A postgraduate student from Syria Samara Mayhub, thanks to a grant from the Russian Foundation for Basic Research, will be able to do conduct research at Samara University. Her work is dedicated to the creation of specialized software systems for detecting network anomalies of the Internet and preventing hacker attacks, the press service of the university said on Tuesday.
Mayhub graduated with a bachelor’s degree at a local university, after which the university sent her to continue her education in Russia. She studied for three years in Moscow — first a year at the preparatory faculty, where she studied Russian, then she has got a master’s degree. Then she received a quota for postgraduate studies and chose Samara University. Samara Mayhub’s project “Collecting and analyzing data on the quality of network connections” won the contest for the best projects of fundamental scientific research carried out by young scientists studying in graduate school, and received grant support from the Russian Foundation for Basic Research (RFBR).
“The word ‘Samara’ in Arabic means ‘dark girl’. In Syria, many girls are called Samara, this is a very common female name in our country. When I came to Russia, I did not know at all that there was such a city here — with my name. When I found out, I was, so to speak, a bit shocked. Therefore, perhaps, it is fate after all that I came here to study. This is a very beautiful city,” the press service quoted the graduate student as saying.
One of the goals of her project will be to create a special utility program to measure the one-way delay of packets transmitted between nodes in the network from computer to computer. Thanks to the measurements carried out, this program will allow to more accurately analyze the quality of network connections, identify network bandwidth problems, find Internet bottlenecks, and solve network security problems.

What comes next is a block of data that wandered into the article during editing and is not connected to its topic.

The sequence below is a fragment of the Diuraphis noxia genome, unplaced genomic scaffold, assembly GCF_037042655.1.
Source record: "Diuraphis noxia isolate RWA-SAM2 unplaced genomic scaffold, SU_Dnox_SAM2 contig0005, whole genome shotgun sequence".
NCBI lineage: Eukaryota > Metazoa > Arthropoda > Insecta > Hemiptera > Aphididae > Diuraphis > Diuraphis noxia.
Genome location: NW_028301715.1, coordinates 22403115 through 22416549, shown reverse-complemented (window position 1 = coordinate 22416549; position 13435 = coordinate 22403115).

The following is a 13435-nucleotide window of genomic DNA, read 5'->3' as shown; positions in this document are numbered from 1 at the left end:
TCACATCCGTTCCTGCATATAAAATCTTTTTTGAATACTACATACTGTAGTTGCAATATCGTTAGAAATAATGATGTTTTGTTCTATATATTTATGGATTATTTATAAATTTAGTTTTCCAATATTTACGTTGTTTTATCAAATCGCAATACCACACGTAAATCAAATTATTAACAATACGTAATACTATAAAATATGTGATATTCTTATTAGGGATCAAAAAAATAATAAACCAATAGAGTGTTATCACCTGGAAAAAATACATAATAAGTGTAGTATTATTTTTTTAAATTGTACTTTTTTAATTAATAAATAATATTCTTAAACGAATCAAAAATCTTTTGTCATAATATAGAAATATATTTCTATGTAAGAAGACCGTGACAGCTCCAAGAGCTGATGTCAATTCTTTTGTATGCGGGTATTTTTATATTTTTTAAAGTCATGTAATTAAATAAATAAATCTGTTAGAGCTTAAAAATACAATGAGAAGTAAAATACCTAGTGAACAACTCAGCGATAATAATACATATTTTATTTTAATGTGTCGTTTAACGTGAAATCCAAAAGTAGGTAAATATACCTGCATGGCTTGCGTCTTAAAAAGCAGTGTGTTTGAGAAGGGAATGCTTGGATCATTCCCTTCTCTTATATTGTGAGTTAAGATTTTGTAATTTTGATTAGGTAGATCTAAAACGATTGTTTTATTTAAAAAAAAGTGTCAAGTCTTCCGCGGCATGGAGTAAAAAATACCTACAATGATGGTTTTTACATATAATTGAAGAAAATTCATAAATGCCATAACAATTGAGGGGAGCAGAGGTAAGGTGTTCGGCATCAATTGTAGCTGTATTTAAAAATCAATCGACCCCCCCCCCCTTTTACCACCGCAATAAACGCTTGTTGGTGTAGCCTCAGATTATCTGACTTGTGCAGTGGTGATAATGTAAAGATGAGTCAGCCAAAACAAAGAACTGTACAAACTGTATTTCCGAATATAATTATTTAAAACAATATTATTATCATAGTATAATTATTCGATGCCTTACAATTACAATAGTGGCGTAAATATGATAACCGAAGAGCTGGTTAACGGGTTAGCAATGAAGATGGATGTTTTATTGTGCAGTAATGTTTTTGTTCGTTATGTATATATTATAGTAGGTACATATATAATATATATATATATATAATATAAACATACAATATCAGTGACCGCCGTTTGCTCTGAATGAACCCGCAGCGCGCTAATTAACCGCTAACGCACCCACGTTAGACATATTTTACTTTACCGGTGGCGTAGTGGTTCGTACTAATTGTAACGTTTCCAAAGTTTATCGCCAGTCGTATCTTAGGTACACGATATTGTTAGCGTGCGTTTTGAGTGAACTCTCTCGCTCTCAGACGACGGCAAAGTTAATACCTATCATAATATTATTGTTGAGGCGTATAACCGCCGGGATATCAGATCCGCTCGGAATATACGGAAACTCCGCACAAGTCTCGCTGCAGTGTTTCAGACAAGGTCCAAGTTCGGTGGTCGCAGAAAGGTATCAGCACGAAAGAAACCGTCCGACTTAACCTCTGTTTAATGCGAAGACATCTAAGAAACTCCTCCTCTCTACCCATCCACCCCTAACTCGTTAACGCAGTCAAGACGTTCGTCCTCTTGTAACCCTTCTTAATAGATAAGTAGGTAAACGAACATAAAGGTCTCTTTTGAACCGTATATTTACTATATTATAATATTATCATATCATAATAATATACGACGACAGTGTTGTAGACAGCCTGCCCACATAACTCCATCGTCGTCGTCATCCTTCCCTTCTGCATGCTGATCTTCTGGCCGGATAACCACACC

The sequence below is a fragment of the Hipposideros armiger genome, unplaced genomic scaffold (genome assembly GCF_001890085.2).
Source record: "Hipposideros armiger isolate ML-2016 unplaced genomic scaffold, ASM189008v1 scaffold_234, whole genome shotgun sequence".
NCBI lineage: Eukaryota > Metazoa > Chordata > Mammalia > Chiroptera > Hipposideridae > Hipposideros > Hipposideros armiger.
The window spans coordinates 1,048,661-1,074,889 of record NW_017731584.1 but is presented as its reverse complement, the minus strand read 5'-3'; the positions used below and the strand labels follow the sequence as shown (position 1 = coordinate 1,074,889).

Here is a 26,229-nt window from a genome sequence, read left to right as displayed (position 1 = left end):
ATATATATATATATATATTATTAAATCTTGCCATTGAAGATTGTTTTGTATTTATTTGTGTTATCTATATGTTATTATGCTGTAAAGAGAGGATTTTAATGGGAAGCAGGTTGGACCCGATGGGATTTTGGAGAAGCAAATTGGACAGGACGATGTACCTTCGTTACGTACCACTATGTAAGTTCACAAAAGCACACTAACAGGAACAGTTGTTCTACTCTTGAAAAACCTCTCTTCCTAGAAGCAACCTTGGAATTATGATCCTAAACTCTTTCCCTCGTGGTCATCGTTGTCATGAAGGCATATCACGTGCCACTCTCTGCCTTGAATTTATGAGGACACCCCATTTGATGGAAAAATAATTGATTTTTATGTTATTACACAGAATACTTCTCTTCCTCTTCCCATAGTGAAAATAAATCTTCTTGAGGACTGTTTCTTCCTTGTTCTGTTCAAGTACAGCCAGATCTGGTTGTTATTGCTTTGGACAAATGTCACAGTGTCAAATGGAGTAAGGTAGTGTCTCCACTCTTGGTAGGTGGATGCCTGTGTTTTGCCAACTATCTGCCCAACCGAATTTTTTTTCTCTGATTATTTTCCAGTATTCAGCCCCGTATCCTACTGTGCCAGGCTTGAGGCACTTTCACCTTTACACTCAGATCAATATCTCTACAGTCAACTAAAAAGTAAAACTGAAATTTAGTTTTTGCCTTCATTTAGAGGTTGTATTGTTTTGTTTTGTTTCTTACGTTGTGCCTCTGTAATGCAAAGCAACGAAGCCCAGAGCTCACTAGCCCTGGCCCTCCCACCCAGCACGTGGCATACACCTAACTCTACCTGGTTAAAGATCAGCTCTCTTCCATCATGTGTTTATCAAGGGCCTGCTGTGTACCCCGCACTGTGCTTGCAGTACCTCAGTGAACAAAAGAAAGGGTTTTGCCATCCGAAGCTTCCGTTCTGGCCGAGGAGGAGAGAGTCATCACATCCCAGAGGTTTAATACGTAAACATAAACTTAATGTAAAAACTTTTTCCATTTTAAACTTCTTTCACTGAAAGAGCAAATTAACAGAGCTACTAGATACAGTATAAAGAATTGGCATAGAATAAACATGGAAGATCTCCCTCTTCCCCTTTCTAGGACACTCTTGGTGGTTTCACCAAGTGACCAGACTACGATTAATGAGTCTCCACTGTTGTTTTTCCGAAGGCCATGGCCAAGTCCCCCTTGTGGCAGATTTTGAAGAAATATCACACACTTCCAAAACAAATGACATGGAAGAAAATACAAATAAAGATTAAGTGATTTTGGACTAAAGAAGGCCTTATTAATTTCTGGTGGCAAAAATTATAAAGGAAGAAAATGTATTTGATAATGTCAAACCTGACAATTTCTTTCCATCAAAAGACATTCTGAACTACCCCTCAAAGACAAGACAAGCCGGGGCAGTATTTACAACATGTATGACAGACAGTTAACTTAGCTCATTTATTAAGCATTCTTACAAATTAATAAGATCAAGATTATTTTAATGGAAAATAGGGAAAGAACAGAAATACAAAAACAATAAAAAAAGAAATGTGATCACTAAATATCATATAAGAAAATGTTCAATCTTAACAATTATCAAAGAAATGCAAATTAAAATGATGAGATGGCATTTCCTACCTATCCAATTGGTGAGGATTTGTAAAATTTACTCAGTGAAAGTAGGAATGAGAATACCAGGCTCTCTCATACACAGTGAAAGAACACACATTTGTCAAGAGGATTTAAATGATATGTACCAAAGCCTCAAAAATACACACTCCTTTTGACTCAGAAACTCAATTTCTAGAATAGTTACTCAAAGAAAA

The accuracy of delay measurements will be increased due to a new method of time stamping packets: they will be placed exactly at the time of their sending and receiving due to a single high-precision synchronization of network nodes. In addition, software timestamps will be used, and not hardware, as was done earlier with such measurements, which will significantly simplify the requirements for the power of the measuring equipment.
For experiments, which will be conducted both in local and global networks, the NetTestBox hardware systems, previously developed by scientists from Samara University, will be used, which are Raspberry PI mini-computers with a highly sensitive receiver of signals from global positioning systems — GLONASS, GPS, BeiDou and Galileo. The signals from the satellites are synchronized by the software server of the exact time with an accuracy of a few microseconds.